Penn National CEO Stands By Portnoy And Barstool In Planning Full Acquisition

PNG's Snowden is firm believer in the partnership despite accusations against Portnoy
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Unfazed by the latest sexual misconduct allegations against Barstool Sports founder Dave Portnoy, the head of Penn National Gaming affirmed in a quarterly investment call Thursday morning that the gaming company will proceed toward full ownership of Barstool.

Penn National acquired a 36% share of Barstool Sports for $163 million in January 2020 in a deal calling for additional investment of $62 million within three years to attain 50% ownership. Penn National also received the right to acquire full ownership afterward of the Boston-based sports media company then valued at $450 million.

Penn National uses the Barstool name as the brand of its digital sportsbook, which launched in Pennsylvania in September 2020 and now operates in 12 states. The company avoids huge marketing costs of competitors by using Portnoy and his Barstool Sports associates to heavily promote the sportsbook to millions of social media followers.

As might have been expected from the controversial, irreverent nature with which Portnoy built Barstool’s success, allegations against him have arisen in his time as a Penn National partner and sportsbook marketer. Business Insider last November reported women’s accusations against him of rough sexual treatment, and a followup report Wednesday contained allegations by anonymous women saying he without consent filmed their sexual activities with him.

Portnoy quickly denied the allegations in a video blog and accused Business Insider of a hit job against him, while promising a lawsuit.

Without getting into details of the accusations, Penn National CEO Jay Snowden confirmed full support for the partnership with both Portnoy and Barstool, saying the sports media company is unusually profitable in its field and grew its social media reach 25% last year.

“We couldn’t be more excited about moving our ownership position up from the current 36 percent,” Snowden told investment analysts on a conference call. “We look forward to being owner of Barstool 100 percent. They have been a great partner for us.”

Both Snowden and Portnoy called attention to how the two Business Insider articles targeting Portnoy were published on the eve of Penn National quarterly investment reports. The accusations against Portnoy and the company’s backing of him did not appear to trouble Penn National investors, as the company’s stock was trading at 11 a.m. Thursday up about 2.5% from the $45.67 share price it closed at on Wednesday.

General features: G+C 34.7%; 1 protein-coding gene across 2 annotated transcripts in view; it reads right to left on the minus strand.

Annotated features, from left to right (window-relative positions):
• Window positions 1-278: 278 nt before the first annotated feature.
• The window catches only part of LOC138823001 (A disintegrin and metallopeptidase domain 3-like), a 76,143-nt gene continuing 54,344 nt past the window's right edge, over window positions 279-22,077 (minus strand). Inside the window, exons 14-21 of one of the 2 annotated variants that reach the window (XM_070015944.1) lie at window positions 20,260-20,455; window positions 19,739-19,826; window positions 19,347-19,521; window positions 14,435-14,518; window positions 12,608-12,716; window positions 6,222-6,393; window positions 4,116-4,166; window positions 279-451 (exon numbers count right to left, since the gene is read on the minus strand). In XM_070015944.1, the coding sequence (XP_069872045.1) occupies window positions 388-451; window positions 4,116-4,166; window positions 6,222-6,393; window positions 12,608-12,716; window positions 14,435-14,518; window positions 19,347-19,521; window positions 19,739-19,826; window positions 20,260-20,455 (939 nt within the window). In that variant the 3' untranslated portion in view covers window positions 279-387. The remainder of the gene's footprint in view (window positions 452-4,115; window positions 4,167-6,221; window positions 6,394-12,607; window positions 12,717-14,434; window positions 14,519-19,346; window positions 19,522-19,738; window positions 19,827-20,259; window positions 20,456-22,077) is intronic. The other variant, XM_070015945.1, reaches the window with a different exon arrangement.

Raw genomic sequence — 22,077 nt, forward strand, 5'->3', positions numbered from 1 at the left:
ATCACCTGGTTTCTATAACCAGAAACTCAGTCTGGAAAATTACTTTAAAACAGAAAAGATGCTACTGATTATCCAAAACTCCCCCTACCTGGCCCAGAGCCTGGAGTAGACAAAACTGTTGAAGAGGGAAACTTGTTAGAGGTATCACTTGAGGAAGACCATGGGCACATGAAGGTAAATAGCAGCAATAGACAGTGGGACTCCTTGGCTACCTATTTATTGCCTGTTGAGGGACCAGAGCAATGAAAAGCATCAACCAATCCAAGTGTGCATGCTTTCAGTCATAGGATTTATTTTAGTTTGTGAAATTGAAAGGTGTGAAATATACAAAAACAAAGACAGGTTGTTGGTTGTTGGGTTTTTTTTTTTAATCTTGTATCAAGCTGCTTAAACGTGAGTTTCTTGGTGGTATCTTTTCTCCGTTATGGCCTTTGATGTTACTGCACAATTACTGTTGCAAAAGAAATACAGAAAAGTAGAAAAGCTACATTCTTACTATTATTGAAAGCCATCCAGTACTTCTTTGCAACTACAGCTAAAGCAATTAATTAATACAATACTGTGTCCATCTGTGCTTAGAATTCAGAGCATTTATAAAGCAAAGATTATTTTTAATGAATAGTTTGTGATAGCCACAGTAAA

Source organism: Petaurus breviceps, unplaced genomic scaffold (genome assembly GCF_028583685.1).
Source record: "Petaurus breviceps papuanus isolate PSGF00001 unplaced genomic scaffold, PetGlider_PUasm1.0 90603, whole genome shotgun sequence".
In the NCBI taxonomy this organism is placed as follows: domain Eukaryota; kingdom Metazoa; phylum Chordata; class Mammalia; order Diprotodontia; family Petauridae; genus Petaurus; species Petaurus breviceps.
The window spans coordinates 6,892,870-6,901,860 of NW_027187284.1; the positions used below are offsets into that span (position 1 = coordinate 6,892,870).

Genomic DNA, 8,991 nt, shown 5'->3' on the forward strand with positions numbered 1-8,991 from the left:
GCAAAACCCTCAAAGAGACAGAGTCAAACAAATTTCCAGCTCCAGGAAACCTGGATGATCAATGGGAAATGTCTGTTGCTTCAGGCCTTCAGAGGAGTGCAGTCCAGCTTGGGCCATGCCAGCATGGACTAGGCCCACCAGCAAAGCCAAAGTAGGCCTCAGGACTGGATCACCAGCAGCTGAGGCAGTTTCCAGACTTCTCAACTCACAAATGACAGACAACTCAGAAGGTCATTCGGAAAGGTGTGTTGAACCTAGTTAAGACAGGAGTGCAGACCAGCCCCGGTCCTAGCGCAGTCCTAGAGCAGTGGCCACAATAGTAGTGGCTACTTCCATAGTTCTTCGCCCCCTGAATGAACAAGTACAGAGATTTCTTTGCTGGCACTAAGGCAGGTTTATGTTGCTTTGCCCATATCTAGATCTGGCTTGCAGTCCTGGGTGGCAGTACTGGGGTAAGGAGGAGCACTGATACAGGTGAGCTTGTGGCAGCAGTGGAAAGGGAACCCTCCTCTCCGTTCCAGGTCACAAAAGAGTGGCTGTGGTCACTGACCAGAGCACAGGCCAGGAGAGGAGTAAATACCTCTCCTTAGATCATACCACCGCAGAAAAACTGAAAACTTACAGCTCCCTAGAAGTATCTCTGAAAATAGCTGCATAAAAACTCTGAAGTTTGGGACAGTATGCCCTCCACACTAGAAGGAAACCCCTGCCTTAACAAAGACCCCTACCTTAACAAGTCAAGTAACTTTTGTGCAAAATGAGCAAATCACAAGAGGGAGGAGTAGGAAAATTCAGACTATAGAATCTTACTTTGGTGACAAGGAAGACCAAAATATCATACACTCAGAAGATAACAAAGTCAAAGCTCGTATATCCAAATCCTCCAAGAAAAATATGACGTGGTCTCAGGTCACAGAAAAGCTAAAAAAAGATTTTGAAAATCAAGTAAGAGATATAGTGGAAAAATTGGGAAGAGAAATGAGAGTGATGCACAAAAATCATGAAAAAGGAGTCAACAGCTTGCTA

PNG expects to be a major player in Ontario

In non-Portnoy news, Snowden also reaffirmed his faith in the company’s ongoing and long-term strategy relating to its sports betting business as well as its online casino platform, which is live in four states. Penn National did not win a license in the hot new New York state market, which Snowden did not discuss, but he once more referenced the huge spend that competitors are making on customer acquisition costs compared to Penn National.

“We have not and will not at Penn jump into that fray,” he said, calling others’ spending “irrational” and “not sustainable.”

While Penn National does not expect to be profitable with its online gaming business in 2022 — which is also the case with other major operators — it is now projecting a loss of $50 million, which is less than its prior estimates. It expects to be able to make money from online sports and casino play in 2023.

PNG is counting on a recent acquisition, theScore Bet, becoming a major player in Ontario’s new iGaming business starting April 4. In addition, it expects to be able to launch digital sports betting in Maryland and Ohio subsequently this year.

Snowden touted the Barstool Sportsbook’s fourth quarter growth during football season, including how it “quickly became one of the leading operators in the crowded New Jersey market despite launching years after most of our peers.” He said the sportsbook is able to make use of the Barstool Sports marketing and Penn National’s own vast database of casino customers to attain “what we believe are the lowest customer acquisition costs and best return on investment timelines in the industry.”

All of that should only be reinforced soon in Canada, Snowden said, as a result of Ontario opening its private commercial market, where Penn National is well-positioned by last year’s $2 billion spend on theScore. Aside from offering a sports betting app, theScore has a strong reach on the media/entertainment side in Canada similar to what Barstool has in the U.S.

“We’re definitely going to make sure everyone in Canada and Ontario knows [in April] we are now live and it’s a legal market,” Snowden said, while stressing Penn National will be helped in the province by restrictions that exist on companies being able to advertise their customer promotion offers, which competitors have done heavily in the U.S.

Photo of Jay Snowden and Barstool’s Erika Nardini and Dave Portnoy courtesy of Penn National Gaming

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